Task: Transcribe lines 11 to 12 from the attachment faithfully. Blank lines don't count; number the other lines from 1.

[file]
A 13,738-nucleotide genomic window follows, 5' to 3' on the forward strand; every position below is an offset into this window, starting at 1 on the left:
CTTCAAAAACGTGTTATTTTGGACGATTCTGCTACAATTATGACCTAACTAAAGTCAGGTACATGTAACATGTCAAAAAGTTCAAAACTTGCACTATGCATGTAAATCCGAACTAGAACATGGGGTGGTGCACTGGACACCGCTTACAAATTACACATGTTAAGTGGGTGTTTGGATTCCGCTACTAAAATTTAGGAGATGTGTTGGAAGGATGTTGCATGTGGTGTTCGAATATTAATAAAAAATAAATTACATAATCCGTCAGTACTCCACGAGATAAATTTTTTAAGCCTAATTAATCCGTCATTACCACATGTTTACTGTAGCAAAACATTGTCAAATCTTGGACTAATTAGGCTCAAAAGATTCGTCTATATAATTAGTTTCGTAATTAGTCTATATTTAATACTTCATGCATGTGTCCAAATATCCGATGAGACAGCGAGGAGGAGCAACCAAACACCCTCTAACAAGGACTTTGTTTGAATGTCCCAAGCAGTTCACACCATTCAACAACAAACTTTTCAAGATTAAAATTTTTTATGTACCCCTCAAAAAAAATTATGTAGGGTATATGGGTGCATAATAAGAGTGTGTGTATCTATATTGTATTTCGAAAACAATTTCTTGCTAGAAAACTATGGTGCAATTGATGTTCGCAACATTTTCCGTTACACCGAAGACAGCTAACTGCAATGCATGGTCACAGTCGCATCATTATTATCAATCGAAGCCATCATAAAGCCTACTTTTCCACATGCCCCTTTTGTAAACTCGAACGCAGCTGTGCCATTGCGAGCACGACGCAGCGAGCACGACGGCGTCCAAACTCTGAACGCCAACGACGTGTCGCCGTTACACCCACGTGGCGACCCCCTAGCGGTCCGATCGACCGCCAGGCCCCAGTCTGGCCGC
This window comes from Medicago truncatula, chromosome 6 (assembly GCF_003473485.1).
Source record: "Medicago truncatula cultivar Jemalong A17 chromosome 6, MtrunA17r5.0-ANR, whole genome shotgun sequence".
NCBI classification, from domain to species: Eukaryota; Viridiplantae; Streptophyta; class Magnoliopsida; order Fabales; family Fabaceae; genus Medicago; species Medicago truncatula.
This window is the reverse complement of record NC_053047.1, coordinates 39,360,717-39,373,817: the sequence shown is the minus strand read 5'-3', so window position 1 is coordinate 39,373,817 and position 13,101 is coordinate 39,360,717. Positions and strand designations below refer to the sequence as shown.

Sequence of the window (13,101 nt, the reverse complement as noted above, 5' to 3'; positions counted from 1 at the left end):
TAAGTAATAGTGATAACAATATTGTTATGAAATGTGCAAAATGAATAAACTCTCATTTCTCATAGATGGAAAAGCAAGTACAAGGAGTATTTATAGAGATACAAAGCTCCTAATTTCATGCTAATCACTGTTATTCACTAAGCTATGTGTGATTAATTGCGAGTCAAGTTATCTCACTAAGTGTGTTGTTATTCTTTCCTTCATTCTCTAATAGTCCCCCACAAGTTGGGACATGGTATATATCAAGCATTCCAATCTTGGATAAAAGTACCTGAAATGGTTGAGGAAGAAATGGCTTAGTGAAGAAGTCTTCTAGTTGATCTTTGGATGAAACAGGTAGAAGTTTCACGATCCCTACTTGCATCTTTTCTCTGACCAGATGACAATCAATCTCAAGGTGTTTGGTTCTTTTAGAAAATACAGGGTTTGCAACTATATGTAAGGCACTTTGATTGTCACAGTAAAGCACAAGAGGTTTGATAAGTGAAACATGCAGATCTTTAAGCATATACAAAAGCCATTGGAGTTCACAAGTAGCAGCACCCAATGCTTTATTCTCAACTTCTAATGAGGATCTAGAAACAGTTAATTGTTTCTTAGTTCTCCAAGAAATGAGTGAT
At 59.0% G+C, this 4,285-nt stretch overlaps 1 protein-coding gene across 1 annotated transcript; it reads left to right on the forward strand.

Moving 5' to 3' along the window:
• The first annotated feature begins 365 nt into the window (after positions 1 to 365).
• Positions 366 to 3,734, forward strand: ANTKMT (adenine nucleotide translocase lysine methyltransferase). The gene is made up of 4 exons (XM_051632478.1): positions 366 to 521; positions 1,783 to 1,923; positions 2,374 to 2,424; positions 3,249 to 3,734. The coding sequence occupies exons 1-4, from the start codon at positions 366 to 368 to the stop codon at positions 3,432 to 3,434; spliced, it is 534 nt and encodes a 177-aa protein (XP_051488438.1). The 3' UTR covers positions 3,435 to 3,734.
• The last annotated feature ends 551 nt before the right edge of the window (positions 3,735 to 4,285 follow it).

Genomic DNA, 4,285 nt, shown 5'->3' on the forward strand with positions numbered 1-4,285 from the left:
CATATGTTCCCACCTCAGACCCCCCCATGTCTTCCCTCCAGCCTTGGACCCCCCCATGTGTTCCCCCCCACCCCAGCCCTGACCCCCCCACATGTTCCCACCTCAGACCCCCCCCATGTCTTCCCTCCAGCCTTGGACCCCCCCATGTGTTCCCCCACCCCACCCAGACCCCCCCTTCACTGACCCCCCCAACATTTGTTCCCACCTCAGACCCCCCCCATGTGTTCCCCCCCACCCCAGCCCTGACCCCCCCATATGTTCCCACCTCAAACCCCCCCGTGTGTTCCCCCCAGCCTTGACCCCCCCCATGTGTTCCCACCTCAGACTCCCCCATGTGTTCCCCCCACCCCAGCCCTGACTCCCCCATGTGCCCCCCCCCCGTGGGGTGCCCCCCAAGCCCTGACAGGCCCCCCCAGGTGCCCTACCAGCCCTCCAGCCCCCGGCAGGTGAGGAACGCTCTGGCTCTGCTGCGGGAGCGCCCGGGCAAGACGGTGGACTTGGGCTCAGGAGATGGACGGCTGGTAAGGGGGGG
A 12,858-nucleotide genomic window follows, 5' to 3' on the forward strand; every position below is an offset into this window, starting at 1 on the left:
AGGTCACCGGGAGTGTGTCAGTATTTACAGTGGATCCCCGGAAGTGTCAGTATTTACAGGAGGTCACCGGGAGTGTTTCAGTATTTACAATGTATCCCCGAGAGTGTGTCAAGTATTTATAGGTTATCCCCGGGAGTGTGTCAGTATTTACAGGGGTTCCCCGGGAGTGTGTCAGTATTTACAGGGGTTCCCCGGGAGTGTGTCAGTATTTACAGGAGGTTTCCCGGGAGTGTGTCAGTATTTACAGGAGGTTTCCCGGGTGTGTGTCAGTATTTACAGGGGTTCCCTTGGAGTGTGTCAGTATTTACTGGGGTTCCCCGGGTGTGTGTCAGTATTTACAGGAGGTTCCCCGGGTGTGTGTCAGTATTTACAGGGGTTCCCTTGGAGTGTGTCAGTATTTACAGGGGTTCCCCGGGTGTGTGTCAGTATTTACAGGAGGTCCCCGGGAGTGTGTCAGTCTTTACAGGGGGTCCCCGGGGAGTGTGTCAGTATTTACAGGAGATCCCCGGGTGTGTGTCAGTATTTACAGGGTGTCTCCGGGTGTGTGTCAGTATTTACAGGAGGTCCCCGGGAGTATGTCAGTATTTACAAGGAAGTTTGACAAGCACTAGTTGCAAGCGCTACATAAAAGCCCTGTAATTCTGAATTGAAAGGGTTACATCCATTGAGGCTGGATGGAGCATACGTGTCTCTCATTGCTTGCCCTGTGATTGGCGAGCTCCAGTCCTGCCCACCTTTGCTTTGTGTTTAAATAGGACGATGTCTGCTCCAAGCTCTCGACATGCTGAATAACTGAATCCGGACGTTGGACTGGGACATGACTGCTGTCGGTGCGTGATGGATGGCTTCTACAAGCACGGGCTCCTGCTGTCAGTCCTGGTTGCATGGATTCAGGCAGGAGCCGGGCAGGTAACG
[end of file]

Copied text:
• The first annotated feature begins 365 nt into the window (after positions 1 to 365).
• Positions 366 to 3,734, forward strand: ANTKMT (adenine nucleotide translocase lysine methyltransferase). The gene is made up of 4 exons (XM_051632478.1): positions 366 to 521; positions 1,783 to 1,923; positions 2,374 to 2,424; positions 3,249 to 3,734. The coding sequence occupies exons 1-4, from the start codon at positions 366 to 368 to the stop codon at positions 3,432 to 3,434; spliced, it is 534 nt and encodes a 177-aa protein (XP_051488438.1). The 3' UTR covers positions 3,435 to 3,734.